Resistant hypertension (RH) is a prevalent medical problem across all ages but is more frequent in elderly
patients. This entity has to be distinguished from clinical settings which may simulate it such as apparent hypertension
(pseudohypertension) or apparently resistant hypertension (pseudoresistant hypertension) . An appropriate therapy for
RH can be achieved by the addition of second line antihypertensive drugs: antialdosteronic diuretics, central agents, alpha
blockers, direct vasodilating agents, and exogenous nitric oxide donors. These antihypertensive drugs are considered as
second line drugs since they are less effective as monotherapy to reduce blood pressure (they induce counte regulatory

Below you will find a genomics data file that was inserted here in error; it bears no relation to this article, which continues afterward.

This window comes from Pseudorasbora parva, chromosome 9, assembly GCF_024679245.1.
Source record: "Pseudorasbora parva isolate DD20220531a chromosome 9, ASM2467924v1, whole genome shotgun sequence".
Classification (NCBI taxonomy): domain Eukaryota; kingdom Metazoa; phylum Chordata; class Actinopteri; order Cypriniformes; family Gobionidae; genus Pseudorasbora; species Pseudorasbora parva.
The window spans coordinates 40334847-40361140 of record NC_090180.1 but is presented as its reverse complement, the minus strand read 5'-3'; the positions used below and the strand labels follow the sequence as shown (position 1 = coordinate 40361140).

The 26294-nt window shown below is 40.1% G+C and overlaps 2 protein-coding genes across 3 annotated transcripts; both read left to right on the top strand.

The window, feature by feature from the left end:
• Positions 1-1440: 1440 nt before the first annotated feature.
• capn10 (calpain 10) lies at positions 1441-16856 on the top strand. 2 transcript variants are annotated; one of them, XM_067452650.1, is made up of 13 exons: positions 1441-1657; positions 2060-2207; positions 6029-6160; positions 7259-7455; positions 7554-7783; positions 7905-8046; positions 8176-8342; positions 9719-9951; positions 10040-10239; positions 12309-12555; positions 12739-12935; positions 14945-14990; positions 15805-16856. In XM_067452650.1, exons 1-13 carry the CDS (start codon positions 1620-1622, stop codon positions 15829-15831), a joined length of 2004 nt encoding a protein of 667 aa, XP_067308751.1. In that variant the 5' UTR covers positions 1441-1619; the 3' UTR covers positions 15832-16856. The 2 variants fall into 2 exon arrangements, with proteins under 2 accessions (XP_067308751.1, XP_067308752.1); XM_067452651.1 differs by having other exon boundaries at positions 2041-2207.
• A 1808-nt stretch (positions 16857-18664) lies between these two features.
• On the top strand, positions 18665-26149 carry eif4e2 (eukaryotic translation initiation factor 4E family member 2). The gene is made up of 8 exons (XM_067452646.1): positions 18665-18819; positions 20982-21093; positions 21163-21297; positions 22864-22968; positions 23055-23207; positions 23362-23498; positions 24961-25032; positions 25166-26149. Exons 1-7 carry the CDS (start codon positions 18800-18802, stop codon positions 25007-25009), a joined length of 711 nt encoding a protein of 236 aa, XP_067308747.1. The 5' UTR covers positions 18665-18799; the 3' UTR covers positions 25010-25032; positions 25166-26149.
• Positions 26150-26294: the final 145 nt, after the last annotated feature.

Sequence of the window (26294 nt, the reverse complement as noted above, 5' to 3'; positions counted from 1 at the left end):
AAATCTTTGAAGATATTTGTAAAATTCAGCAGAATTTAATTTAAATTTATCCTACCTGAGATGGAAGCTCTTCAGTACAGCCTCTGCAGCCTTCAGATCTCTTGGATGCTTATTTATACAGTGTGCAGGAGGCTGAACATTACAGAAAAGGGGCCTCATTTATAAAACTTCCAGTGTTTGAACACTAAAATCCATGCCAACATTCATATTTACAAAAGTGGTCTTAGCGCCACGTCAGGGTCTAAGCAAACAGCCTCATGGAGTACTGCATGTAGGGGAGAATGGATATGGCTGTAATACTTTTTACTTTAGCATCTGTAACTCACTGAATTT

responses that limit their antihypertensive effect such as volume expansion or reflex tachycardia) and prevent
cardiovascular events, or due to significant adverse effects (postural hypotension, sedation, hyperkalemia). Second line
drugs are also used when there is allergy or intolerance to the first line ones [2, 3].
Keywords: Hypertension, elderly, aldosterone, vasodilators, nitric oxide.
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